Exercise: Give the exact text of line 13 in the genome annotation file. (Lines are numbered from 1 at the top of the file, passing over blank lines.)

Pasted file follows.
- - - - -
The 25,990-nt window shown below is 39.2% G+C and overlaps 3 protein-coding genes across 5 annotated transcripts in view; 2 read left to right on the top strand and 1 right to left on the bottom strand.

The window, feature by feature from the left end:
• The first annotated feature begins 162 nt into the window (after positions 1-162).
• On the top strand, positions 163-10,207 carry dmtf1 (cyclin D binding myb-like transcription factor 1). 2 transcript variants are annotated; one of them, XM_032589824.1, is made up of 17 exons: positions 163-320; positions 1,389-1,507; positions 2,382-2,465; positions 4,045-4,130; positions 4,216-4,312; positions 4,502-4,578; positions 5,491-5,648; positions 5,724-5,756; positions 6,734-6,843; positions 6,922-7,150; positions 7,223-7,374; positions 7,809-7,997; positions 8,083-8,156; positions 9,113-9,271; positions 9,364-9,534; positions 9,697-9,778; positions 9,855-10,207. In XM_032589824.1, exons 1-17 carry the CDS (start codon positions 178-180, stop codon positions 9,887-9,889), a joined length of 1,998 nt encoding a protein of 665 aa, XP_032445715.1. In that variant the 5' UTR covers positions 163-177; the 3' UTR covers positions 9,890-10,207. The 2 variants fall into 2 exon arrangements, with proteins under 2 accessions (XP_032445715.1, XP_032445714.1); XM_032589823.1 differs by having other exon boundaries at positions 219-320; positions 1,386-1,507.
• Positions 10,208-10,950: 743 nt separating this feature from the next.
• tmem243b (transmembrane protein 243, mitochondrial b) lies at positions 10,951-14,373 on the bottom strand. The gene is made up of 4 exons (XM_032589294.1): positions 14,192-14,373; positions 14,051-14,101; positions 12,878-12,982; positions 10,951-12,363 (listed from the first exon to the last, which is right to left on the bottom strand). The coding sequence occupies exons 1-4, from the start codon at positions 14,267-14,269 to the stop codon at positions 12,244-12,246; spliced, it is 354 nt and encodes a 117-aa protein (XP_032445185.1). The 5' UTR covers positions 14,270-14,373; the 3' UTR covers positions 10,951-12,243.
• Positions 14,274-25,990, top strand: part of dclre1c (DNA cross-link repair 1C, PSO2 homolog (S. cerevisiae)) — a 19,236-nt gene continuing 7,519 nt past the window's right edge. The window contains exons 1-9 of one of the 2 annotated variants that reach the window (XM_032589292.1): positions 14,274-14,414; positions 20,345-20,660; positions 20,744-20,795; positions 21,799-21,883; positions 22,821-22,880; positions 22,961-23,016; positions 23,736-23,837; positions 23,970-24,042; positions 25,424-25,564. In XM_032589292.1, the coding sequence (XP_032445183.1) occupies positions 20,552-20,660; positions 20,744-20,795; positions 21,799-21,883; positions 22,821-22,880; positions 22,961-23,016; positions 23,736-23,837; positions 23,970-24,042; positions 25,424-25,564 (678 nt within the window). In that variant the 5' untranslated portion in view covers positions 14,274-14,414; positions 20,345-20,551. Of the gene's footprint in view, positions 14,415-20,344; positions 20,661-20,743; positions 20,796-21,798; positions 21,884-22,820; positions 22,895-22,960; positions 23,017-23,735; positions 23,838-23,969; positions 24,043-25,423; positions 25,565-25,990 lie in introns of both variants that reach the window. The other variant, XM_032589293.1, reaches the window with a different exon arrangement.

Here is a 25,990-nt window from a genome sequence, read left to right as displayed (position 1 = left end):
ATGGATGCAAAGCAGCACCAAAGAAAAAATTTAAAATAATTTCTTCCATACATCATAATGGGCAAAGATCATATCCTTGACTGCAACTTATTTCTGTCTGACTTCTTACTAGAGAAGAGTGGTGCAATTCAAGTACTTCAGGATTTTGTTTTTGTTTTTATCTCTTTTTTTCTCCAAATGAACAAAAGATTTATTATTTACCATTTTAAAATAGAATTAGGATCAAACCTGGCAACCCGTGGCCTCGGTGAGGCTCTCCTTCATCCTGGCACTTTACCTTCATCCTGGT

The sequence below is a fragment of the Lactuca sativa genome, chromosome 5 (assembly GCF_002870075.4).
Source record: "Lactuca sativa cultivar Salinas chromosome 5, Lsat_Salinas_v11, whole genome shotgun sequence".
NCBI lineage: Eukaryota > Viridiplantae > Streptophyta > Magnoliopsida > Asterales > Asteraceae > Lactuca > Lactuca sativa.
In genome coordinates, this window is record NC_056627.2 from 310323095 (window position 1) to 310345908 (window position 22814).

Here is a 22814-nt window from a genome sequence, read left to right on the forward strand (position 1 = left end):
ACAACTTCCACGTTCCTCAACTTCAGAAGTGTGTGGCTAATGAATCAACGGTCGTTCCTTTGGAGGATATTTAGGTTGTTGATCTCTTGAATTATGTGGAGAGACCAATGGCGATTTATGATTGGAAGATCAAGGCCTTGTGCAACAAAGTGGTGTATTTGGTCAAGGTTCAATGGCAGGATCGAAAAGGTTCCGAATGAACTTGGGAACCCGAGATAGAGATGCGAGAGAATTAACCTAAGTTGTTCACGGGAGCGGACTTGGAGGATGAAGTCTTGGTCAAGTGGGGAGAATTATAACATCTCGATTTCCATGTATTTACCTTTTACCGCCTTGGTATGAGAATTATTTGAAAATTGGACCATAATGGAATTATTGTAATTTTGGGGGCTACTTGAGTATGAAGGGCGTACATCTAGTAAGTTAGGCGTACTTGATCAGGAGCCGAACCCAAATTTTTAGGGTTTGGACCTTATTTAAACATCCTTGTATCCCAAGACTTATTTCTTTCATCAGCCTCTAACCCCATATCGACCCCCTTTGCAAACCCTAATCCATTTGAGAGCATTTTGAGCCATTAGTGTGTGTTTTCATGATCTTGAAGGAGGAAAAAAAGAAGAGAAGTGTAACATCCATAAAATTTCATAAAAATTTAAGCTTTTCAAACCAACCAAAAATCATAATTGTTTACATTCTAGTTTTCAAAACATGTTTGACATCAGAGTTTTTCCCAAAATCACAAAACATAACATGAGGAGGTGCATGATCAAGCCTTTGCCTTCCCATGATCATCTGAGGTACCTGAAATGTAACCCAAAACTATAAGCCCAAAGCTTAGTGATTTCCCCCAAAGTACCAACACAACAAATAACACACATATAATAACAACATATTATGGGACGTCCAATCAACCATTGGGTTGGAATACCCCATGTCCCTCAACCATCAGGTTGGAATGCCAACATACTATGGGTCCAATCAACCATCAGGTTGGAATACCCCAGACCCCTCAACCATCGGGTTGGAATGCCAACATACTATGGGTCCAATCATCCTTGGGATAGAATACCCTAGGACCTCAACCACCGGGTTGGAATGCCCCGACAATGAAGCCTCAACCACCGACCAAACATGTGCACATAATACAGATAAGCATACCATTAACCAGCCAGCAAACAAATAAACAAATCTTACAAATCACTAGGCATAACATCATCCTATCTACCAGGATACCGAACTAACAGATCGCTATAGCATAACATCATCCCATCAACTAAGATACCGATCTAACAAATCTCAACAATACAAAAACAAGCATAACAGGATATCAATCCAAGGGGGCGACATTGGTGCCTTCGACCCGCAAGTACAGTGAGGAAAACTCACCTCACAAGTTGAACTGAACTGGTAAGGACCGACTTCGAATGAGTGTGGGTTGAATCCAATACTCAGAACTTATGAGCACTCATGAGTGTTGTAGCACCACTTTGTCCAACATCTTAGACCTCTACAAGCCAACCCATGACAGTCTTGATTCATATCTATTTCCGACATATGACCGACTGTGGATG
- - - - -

In genome coordinates, this window is record NC_056627.2 from 310323095 (window position 1) to 310345908 (window position 22814).